Food-Producing Gardens: Coming to Your Congregation
Last weekend, Robert Nevel, director of KAM Isaiah Israel Congregation of Chicago’s groundbreaking urban garden and food justice program, traveled to St. Louis to share insight and tips on how to start a food-producing garden. Approximately 25 people joined the workshop, which was sponsored by the URJ in partnership with the Saul Mirowitz Community School, the Jewish Community Center, the Jewish Community Relations Council and the PJ Library.
Since early 2009, Robert and the KAM Isaiah Israel community have helped lead one of the most successful food justice programs in Chicago. Using what little land is available to an urban congregation, KAM Isaiah Israel grows fresh fruits and vegetables (pictured above), which are then donated to those in need in the community, all while educating volunteers about working with the land in an urban setting. To date, the URJ Fain Award-winning program has harvested and donated over 4,000 pounds of food and transformed nearly 5,000 square feet of urban congregational lawns into food-producing micro farms.
One of the main goals of the St. Louis workshop was to show that “this [starting a food-producing garden] can be done by pretty much anybody,” Robert said, emphasizing that this kind of work doesn’t require a professional architect, planner, or farmer. “Yes, you can do this, and yes, you should start this tomorrow,” he said.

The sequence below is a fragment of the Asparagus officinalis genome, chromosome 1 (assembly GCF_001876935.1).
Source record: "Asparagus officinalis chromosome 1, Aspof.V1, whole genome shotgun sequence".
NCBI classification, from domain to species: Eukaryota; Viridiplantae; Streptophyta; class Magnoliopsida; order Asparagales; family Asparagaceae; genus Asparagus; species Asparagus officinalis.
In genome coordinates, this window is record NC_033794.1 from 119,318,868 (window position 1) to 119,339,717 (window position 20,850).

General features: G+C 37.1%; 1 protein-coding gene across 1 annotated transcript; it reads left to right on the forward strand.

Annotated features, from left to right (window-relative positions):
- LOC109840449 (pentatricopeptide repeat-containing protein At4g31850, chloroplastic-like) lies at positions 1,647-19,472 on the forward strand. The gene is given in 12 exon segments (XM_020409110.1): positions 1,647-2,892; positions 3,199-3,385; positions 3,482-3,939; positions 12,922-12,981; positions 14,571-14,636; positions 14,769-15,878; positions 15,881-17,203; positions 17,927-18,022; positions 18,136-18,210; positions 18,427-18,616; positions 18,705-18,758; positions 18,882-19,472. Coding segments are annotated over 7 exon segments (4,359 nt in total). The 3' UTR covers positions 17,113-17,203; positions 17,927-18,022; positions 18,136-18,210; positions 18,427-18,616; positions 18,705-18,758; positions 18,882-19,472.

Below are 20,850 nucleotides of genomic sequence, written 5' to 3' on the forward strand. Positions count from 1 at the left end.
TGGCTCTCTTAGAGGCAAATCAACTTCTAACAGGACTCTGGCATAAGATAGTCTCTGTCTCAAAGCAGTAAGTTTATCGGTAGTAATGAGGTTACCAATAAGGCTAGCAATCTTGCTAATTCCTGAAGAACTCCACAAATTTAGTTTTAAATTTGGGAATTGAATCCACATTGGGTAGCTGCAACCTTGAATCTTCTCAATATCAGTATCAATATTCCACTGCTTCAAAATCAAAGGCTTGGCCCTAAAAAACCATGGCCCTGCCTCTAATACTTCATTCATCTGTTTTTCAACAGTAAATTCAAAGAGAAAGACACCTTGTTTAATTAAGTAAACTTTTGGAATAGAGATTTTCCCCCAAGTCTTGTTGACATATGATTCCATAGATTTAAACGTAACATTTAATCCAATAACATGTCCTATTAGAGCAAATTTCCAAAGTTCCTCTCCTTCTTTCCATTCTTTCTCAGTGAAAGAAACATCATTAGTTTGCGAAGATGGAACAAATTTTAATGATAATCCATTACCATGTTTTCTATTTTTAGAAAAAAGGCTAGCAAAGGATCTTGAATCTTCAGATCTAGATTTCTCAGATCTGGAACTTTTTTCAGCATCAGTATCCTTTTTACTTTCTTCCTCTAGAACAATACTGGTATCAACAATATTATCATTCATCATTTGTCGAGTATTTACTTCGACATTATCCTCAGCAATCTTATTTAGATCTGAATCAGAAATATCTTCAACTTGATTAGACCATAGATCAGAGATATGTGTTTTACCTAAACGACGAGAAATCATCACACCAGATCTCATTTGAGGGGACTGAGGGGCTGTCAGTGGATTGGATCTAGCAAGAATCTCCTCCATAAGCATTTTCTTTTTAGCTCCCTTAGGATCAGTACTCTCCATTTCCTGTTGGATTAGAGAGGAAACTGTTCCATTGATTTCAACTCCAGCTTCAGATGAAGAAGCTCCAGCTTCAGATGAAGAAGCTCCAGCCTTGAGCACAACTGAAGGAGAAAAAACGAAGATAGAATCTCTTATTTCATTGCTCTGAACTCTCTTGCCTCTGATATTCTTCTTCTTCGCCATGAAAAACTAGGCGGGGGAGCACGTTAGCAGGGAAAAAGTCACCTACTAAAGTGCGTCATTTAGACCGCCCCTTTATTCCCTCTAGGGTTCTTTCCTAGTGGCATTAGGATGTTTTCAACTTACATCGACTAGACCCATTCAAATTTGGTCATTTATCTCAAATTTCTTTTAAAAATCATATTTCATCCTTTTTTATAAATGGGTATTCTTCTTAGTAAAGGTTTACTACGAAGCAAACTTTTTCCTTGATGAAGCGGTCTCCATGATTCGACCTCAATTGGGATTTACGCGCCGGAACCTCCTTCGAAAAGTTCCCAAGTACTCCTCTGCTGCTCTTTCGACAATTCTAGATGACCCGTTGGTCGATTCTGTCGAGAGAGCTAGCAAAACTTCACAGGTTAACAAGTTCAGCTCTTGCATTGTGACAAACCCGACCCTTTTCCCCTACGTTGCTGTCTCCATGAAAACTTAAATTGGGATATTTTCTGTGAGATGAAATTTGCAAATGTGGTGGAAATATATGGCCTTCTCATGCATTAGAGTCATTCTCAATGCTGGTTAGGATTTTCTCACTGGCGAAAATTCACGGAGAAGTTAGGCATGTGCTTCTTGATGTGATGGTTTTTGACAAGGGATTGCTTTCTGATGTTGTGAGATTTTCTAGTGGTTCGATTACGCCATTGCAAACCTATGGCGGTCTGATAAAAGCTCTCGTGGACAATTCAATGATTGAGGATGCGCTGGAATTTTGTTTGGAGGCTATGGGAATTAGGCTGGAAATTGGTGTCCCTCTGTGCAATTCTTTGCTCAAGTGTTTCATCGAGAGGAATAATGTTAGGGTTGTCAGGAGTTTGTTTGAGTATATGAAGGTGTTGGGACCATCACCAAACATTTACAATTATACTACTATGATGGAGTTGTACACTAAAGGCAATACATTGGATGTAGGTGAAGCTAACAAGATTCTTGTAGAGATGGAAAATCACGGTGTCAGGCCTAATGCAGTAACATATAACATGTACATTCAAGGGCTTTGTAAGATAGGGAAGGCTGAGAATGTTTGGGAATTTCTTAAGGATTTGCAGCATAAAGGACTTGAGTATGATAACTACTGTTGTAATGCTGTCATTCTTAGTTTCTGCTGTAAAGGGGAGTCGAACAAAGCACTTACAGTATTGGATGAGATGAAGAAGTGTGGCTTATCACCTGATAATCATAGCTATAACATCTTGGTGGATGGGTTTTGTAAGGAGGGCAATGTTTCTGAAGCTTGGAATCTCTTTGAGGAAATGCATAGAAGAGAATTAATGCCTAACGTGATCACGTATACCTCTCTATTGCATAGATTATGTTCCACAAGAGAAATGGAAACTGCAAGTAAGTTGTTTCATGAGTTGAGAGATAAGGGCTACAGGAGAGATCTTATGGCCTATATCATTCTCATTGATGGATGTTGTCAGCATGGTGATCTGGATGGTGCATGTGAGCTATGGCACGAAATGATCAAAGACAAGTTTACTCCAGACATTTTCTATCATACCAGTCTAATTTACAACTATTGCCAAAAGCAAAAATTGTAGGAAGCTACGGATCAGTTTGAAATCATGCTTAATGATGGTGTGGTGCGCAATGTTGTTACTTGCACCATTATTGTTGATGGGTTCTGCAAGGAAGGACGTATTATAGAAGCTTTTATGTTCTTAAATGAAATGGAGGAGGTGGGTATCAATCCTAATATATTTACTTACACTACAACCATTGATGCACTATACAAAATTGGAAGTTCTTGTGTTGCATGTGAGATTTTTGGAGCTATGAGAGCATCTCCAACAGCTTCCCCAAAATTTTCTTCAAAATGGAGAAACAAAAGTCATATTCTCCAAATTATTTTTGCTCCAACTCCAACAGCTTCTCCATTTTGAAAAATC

We’re taking this advice to heart. What potential lies in your congregation’s backyard? Join the RAC for a special webinar “Planting to Pe’ah: How-To’s of Starting a Food-Producing Garden at Your Congregation” to learn the do’s, don’ts and benefits of creating a food-producing garden at your synagogue. Robert Nevel and JCC Association Social Responsibility Consultant Barbara Lerman-Golomb will share their expertise as we examine how garden projects can be meaningfully integrated into congregational life.
Click here to learn more and register for the webinar today.
Image courtesy of KAM Isaiah Israel Congregation.